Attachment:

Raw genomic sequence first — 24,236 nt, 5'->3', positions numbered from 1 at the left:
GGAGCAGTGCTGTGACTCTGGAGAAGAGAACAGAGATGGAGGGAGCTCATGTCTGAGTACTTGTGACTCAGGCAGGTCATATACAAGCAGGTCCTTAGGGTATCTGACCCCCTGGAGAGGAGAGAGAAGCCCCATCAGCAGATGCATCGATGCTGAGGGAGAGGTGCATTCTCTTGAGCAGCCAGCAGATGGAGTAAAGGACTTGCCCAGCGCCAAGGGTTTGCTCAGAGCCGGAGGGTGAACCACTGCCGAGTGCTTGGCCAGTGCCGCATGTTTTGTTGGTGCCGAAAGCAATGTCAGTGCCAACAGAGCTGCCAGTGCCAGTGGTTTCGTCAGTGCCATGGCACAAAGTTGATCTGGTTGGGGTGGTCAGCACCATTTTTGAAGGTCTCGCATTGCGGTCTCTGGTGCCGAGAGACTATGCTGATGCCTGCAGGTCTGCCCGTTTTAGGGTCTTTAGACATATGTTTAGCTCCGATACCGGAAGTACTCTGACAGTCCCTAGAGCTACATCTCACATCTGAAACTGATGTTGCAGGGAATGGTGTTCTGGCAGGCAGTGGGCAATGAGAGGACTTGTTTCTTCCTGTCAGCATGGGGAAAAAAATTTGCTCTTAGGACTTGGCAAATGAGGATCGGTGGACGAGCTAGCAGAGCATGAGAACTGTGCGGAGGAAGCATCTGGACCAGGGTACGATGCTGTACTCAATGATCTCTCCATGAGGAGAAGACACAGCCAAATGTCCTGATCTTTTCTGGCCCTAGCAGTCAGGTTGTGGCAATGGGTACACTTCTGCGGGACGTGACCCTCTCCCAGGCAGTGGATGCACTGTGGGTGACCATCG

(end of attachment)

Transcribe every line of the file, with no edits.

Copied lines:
Raw genomic sequence first — 24,236 nt, 5'->3', positions numbered from 1 at the left:
GGAGCAGTGCTGTGACTCTGGAGAAGAGAACAGAGATGGAGGGAGCTCATGTCTGAGTACTTGTGACTCAGGCAGGTCATATACAAGCAGGTCCTTAGGGTATCTGACCCCCTGGAGAGGAGAGAGAAGCCCCATCAGCAGATGCATCGATGCTGAGGGAGAGGTGCATTCTCTTGAGCAGCCAGCAGATGGAGTAAAGGACTTGCCCAGCGCCAAGGGTTTGCTCAGAGCCGGAGGGTGAACCACTGCCGAGTGCTTGGCCAGTGCCGCATGTTTTGTTGGTGCCGAAAGCAATGTCAGTGCCAACAGAGCTGCCAGTGCCAGTGGTTTCGTCAGTGCCATGGCACAAAGTTGATCTGGTTGGGGTGGTCAGCACCATTTTTGAAGGTCTCGCATTGCGGTCTCTGGTGCCGAGAGACTATGCTGATGCCTGCAGGTCTGCCCGTTTTAGGGTCTTTAGACATATGTTTAGCTCCGATACCGGAAGTACTCTGACAGTCCCTAGAGCTACATCTCACATCTGAAACTGATGTTGCAGGGAATGGTGTTCTGGCAGGCAGTGGGCAATGAGAGGACTTGTTTCTTCCTGTCAGCATGGGGAAAAAAATTTGCTCTTAGGACTTGGCAAATGAGGATCGGTGGACGAGCTAGCAGAGCATGAGAACTGTGCGGAGGAAGCATCTGGACCAGGGTACGATGCTGTACTCAATGATCTCTCCATGAGGAGAAGACACAGCCAAATGTCCTGATCTTTTCTGGCCCTAGCAGTCAGGTTGTGGCAATGGGTACACTTCTGCGGGACGTGACCCTCTCCCAGGCAGTGGATGCACTGTGGGTGACCATCG